“Even though all these cabooses and cars are covered in spiderwebs and skeletons today, it’s still part of the history of railroads in North Carolina,” Zarati said.

Singing pumpkins, spiderwebs and mummies were all part of the decorations set out by the volunteer crew at the New Hope Valley Halloween Express in Bonsal on Saturday.
Singing pumpkins, spiderwebs and mummies were all part of the decorations set out by the volunteer crew at the New Hope Valley Halloween Express in …

Volunteers with NHV take on all sorts of roles. Zarati said one month he may be dressed up as a character to entertain the kids, the next he is working as a dispatcher and talking with the engineers about track conditions.

Many of the volunteers at the track have a deep knowledge and passion for train history in the state, which is why they return year after year.

“Just seeing the looks on the kids’ faces when they come off that train keeps me coming back,” said Victor Varney, an NHV volunteer. “And yes, that’s why I volunteer, but it’s also because this Halloween train is one of our biggest fundraisers for the year.”

As Varney explains his passion for NHV, he temporarily pauses to talk with the conductor. He was on dispatch duty Saturday night. The Halloween Express began running at 2 p.m., with the final departure at 7:15 p.m. Varney said helping the train run smoothly involved a 13-hour day with many volunteers arriving early in the morning and leaving long after the last passenger had departed.

Staying on track

The annual budget for the NHV averages about $250,000, but not a cent of that goes to the volunteers. Maintaining the old rail line is incredibly expensive, with constant needs for inspections, equipment upgrades and mechanical work. All of the funding comes from ticket sales for train rides and fundraising campaigns.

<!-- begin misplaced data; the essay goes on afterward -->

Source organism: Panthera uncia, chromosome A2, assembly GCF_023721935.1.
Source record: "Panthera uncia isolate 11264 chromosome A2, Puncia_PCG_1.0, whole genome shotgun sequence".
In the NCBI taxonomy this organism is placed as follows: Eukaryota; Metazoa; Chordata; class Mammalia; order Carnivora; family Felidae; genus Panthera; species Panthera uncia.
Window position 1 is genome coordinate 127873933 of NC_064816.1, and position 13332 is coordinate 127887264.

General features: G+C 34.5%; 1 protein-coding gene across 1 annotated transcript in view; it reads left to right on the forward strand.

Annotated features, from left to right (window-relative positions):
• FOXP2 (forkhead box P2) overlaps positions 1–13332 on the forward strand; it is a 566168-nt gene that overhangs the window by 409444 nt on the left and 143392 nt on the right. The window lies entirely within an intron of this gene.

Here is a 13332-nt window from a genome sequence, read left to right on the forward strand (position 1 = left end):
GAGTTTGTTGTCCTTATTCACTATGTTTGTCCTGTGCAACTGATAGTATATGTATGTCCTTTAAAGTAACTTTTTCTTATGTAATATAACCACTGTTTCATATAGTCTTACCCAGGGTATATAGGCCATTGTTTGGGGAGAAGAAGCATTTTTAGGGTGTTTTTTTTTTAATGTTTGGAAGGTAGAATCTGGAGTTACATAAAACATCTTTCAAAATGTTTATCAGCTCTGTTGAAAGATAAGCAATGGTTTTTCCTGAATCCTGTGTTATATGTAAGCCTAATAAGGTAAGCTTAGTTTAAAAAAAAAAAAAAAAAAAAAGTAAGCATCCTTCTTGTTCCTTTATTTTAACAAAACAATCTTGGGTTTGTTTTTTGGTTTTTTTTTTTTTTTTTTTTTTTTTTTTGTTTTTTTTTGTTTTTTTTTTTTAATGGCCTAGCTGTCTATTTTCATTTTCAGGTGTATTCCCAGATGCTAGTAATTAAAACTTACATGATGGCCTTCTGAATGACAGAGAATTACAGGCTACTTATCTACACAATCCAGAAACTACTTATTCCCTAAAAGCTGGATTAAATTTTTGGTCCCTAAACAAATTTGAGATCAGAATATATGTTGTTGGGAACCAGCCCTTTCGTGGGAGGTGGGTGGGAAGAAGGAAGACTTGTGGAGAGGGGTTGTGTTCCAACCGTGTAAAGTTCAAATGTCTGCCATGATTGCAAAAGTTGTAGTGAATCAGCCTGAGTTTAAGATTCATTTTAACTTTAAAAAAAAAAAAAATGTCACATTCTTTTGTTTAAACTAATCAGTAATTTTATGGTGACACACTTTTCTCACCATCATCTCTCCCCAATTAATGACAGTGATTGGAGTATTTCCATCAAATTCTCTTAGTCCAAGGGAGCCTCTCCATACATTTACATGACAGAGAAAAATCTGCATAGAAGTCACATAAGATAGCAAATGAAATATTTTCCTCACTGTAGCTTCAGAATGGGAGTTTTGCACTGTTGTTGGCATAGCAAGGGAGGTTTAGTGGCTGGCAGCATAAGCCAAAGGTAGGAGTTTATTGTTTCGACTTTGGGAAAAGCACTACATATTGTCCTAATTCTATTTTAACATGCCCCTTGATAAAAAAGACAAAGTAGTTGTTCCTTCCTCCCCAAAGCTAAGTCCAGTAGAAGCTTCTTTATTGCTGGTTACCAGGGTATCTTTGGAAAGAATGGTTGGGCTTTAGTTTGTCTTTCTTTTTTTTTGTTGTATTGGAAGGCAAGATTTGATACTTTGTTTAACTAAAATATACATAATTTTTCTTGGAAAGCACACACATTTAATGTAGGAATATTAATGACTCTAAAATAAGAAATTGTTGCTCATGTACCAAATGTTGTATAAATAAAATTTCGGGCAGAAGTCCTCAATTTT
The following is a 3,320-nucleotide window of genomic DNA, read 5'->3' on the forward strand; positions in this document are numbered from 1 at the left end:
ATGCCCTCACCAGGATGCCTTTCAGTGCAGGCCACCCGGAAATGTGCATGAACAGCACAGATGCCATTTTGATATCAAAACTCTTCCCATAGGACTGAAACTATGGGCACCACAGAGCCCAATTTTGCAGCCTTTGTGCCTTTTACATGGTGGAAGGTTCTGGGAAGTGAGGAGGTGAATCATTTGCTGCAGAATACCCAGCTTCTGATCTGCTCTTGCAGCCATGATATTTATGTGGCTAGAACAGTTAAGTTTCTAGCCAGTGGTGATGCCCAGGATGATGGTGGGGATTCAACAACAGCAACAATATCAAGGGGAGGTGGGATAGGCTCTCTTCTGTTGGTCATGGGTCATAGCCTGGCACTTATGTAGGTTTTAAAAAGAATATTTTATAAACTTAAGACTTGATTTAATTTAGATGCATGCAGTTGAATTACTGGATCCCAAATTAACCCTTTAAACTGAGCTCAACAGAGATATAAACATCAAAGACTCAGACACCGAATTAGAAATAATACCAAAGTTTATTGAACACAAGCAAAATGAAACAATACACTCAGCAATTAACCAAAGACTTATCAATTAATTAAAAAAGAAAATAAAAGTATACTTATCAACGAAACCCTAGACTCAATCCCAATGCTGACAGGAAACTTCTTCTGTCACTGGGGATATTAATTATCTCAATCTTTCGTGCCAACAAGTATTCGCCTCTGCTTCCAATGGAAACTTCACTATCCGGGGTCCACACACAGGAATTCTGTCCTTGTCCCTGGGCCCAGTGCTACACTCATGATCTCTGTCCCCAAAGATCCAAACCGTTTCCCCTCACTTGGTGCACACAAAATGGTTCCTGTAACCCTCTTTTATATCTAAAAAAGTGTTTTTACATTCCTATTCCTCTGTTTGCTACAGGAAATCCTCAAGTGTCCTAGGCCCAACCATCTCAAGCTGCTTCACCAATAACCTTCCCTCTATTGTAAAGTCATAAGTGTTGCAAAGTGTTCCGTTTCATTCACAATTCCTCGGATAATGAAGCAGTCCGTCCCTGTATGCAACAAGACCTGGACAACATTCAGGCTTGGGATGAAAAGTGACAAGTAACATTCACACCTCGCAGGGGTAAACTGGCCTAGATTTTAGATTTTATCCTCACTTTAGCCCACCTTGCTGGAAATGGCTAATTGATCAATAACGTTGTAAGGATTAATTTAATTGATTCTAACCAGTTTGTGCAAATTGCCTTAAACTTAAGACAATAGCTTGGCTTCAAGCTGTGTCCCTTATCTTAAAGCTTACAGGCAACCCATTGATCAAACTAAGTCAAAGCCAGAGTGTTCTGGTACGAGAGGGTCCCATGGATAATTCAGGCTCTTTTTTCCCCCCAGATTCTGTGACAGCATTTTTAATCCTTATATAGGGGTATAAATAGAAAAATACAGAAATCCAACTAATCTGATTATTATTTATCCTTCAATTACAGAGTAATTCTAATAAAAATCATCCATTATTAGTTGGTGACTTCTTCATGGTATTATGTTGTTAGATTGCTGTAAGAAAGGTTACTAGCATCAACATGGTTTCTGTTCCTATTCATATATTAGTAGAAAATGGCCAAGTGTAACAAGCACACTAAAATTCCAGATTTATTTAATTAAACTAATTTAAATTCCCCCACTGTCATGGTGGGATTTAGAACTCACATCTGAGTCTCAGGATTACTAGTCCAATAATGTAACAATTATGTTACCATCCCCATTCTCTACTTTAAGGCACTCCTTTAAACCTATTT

Volunteer members of NHV also engage in other historic preservation efforts. Recently, members began a fundraising campaign to “Save the Ten.” Ten railcars were left at Harris Nuclear Plant in New Hill and in danger of being scrapped, but NHV pooled the money to bring those cars to the museum where they now await restoration. That project raised an additional $150,000 in donations and saw $50,000 of state money help the museum’s efforts.

“Giving people the opportunity to ride a train doesn’t seem like it would be an important thing,” Varney said. “But when you see little kids and their parents experience it, and learn the historic pieces of it all, it makes them see the value in the history.”

John Morck is the vice president of NHV and has been involved with the museum since 1993. He said it’s been exciting to watch the museum grow over time and loves the community’s reactions to the train rides.

“It represents what short-line rail used to be like many years ago,” Morck said. “It’s a way to experience railroad history. Trains used to be a critical part of daily life for many North Carolinians. It’s how they got their goods, moved from place to place, so experiencing that is important to preserve.”

Families depart the Halloween Express squealing with delight and big smiles as Skellington welcomes them back safely to the station. Each spooky prop and eerie actor on the ride is a labor of love, meticulously placed along the historic track. It’s New Hope Valley’s trick at getting people to come enjoy the treat of N.C. rail history.

For more information about NHV, including tickets for their upcoming Santa’s Reindeer Roundup Rides visit triangletrain.com.

Reporter Ben Rappaport can be reached at brappaport@chathamnr.com or on Twitter @b_rappaport.

New Hope Valley, Triangle Train, Bonsal, Halloween Express, Halloween, Chatham Events, N.C. Trains, Save the Ten